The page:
“Are your ready to see this patient?” asked my attending.
This patient was a young mother-to-be, otherwise healthy with her first baby on the way. I had hardly conducted any prenatal checks myself nor led a gynecological exam. I was vaguely familiar with the questions I should ask and distantly comfortable with the physical exam maneuvers I was to perform.
I had done them before, once, in a time that seemed so far past. Mentally, I weighed the pros and cons of leading this appointment. The cons seemed to stack up.
“Are you ready?” echoed in my head.
The hollow spaces hissed back, “No.”
She withered into a sliver of a woman after I told her the news, “Stage 4 pulmonary adenocarcinoma. You have lung cancer that has spread throughout your body.”
“But I was so healthy?” you could see her life decisions replaying in her eyes through a lens of doubt, questioning everything.
“I am incredibly sorry. I honestly don’t know what to say.”
So I sat there while she delicately sobbed her regrets away. My hand reached out and held hers. I’d occasionally add prognostic words - chemo, palliative, radiation, family - but they just evaporated into the room’s dark cloud.
“I’m not ready for this.” her eyes pleaded with mine.
She texted me, “We need to talk.”
It’s amazing how a cliche can make your heart drop.
“Not me, not right now. I just can’t.”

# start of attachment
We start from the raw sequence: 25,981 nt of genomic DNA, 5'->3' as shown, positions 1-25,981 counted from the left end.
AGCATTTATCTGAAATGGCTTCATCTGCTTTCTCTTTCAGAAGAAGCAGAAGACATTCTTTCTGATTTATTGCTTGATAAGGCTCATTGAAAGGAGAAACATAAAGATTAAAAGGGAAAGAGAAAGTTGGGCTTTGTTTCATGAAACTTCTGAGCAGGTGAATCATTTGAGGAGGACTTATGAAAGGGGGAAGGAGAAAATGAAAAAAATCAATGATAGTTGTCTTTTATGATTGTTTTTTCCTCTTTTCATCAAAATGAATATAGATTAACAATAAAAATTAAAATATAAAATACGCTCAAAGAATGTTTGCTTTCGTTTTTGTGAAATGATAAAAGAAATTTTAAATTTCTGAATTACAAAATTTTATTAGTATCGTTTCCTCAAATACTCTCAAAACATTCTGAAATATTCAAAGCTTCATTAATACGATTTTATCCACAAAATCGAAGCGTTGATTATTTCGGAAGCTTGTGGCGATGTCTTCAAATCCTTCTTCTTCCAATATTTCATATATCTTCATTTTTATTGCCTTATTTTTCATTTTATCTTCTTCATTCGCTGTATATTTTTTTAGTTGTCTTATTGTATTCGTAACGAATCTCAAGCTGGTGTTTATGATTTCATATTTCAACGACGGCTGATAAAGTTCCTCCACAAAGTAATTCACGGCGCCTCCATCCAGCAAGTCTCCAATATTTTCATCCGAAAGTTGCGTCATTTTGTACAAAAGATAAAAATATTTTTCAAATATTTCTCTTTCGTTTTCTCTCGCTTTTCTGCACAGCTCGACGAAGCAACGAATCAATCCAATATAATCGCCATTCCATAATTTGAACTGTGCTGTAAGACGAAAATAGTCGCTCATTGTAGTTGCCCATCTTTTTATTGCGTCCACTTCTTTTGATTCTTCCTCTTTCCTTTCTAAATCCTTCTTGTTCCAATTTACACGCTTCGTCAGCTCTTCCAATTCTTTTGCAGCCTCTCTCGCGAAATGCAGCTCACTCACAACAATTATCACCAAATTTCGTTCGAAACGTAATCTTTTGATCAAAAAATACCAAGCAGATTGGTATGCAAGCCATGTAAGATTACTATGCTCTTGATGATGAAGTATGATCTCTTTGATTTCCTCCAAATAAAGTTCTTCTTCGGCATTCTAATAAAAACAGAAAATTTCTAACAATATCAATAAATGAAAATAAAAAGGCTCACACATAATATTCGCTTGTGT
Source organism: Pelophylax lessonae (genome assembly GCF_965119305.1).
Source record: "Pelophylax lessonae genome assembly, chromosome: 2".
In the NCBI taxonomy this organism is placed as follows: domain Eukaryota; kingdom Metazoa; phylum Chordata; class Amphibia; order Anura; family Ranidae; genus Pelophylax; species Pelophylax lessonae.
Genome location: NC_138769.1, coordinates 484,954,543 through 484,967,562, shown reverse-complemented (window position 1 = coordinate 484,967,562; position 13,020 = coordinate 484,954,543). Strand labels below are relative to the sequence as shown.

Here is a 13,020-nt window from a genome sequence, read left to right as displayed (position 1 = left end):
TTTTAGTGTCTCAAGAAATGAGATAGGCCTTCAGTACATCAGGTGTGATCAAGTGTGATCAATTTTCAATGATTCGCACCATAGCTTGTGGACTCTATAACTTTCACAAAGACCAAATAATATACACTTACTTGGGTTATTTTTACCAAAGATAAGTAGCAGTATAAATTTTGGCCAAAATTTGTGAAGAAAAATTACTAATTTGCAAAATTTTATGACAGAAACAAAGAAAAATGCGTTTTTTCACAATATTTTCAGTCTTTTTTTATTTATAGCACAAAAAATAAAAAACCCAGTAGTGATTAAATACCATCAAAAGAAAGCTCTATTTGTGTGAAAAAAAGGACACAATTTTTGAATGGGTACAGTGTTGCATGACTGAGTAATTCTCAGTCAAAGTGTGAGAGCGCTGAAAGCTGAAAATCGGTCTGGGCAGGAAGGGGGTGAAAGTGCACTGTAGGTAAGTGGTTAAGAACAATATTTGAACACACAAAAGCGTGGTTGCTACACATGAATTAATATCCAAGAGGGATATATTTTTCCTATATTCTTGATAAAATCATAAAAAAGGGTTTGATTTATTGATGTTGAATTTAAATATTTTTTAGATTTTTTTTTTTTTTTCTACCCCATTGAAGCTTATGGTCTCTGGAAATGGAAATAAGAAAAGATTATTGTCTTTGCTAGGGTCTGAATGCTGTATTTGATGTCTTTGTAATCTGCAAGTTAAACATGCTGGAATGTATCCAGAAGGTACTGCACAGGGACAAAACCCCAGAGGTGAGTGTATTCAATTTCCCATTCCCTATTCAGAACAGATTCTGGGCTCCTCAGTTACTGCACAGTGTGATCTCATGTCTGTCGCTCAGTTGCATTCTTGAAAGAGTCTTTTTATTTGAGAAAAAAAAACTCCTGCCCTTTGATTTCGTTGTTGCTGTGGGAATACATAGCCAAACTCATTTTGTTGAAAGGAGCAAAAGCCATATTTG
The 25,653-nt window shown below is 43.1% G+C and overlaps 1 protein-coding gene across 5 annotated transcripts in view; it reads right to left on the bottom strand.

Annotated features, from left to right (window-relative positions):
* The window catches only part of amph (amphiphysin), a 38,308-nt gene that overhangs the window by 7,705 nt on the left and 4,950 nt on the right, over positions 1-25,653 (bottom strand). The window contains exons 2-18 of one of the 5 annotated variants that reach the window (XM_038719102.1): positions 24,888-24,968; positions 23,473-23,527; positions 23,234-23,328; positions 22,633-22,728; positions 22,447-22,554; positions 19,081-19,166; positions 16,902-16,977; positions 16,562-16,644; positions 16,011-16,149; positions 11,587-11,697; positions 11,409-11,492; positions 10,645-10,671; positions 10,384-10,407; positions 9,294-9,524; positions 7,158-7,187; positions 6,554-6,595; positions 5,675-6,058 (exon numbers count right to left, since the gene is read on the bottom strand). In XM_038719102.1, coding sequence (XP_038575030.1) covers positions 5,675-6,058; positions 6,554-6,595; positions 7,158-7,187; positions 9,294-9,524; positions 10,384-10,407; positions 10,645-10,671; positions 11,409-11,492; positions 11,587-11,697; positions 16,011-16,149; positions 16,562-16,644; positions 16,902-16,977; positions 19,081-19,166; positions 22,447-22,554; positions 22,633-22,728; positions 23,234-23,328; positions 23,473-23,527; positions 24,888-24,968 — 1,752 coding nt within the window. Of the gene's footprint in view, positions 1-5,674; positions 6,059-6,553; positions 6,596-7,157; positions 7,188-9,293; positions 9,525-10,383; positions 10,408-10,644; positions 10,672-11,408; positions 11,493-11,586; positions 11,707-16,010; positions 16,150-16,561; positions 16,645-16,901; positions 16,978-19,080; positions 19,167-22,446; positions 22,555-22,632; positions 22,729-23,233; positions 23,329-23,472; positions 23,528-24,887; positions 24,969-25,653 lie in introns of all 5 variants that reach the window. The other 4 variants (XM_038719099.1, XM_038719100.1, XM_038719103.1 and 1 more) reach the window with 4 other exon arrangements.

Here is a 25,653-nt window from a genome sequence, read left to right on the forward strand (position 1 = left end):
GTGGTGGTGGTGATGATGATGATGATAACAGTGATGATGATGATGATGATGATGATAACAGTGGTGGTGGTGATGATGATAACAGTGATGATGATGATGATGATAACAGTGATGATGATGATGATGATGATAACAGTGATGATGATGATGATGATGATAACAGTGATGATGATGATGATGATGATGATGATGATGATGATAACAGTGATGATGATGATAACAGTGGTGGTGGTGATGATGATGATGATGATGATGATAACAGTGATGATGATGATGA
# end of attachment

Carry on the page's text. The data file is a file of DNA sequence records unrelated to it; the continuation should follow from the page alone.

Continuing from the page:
My brain replayed everything - the memories, the laughs, the chemistry. After all that? How? Why?
I put my fingers to the phone’s keyboard.
There was about a 20 story drop between me and the rushing river below. I was perched on a small metal grate that jutted out the side of an old bridge. It was a crisp winter day, clear skies, and nothing but the sounds of nature around me.
It was a beautiful day to jump.
The man who jumped before me screamed the entire way down. I wondered if I would do the same.
The only thing connecting me to the bridge was a thick bungee cord. I got into a squatting position so I could explode out into swan dive as beautifully as possible. My friend held a camera to record everything.
Behind me, the jumpmaster yelled instructions, “THREE. TWO. ONE. DIVE.”
“No one is ever ready.” I thought. I led that appointment.
“No one is ever ready.” I whispered back. I never saw her again.
“No one is ever ready.” I texted back. She never responded.
“No one is ever ready.” I jumped. I loved the rush.
We are never ready. We are never one-hundred percent.
It’s the missing percentage that makes life thrilling, worth loving, worth living, worth trying.
And, God, I hope you try.